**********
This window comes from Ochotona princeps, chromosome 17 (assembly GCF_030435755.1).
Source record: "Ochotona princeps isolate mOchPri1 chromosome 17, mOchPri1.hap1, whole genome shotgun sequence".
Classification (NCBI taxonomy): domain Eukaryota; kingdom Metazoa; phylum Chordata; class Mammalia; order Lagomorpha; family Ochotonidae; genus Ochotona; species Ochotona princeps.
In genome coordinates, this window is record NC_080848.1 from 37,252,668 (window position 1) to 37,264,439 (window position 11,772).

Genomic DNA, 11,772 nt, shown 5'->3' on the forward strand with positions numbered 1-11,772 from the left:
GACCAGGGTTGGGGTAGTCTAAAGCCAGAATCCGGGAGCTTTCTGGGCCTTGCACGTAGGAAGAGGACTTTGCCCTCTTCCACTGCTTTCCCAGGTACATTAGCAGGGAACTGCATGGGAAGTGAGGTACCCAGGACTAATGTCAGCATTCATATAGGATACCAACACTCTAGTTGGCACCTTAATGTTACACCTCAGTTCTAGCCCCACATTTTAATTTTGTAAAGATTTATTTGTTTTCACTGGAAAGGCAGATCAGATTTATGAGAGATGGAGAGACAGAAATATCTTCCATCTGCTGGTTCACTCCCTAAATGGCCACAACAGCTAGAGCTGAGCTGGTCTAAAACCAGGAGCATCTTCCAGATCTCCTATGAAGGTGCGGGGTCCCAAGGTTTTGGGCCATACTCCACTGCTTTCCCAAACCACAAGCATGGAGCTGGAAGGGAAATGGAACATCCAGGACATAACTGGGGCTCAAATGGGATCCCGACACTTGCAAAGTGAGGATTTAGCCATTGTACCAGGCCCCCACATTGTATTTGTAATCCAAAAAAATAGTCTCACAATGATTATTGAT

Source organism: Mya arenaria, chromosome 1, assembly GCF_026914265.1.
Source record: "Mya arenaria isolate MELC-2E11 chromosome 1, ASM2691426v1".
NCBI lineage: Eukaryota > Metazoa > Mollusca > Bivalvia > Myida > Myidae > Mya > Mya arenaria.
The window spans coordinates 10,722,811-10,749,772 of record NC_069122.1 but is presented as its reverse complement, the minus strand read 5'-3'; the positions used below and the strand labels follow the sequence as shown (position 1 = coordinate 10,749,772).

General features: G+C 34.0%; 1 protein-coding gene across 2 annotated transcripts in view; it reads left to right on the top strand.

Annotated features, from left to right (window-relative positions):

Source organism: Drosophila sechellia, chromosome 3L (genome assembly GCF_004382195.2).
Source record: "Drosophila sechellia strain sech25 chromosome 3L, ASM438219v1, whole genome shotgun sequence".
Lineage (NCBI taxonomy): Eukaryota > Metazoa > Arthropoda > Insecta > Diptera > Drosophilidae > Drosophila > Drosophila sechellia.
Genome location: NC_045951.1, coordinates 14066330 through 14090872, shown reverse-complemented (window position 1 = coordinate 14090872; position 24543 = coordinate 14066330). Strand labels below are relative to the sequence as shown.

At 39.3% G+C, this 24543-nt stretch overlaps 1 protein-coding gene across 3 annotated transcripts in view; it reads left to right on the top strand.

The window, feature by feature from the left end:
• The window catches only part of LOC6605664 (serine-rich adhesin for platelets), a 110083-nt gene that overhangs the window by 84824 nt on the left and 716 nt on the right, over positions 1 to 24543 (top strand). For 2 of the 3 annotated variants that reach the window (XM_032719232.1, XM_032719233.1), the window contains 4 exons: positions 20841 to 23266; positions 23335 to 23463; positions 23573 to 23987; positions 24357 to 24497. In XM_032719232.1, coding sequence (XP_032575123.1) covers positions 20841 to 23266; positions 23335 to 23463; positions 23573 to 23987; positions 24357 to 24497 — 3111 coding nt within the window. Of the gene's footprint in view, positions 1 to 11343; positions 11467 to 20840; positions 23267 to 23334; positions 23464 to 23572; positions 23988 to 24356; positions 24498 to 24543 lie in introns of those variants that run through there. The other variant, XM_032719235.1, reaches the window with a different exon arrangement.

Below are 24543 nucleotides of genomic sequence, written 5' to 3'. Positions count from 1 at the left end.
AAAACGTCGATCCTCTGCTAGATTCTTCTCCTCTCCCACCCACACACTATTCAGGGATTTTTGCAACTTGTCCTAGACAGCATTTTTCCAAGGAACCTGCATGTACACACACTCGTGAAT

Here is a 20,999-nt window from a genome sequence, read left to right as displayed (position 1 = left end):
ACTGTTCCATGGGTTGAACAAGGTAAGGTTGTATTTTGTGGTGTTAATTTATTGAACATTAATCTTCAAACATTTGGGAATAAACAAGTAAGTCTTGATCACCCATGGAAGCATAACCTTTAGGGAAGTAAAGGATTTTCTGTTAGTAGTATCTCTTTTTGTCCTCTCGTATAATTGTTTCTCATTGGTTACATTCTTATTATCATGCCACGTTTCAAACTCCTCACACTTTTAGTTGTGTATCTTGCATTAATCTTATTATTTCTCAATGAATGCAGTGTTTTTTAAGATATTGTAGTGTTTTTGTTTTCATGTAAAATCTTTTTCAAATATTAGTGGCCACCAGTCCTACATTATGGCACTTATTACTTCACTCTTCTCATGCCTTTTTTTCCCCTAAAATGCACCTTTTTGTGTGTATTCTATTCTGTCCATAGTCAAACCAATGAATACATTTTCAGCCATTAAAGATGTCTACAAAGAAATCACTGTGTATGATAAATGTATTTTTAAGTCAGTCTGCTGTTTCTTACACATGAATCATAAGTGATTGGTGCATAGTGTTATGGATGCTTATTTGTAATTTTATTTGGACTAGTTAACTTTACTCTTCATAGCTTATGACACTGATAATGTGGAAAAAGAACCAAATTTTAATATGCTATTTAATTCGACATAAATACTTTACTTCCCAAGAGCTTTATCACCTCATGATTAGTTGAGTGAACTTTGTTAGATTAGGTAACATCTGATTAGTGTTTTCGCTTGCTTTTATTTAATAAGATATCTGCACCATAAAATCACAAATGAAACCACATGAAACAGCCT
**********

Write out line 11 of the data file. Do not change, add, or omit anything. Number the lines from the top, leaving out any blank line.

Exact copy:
General features: G+C 34.0%; 1 protein-coding gene across 2 annotated transcripts in view; it reads left to right on the top strand.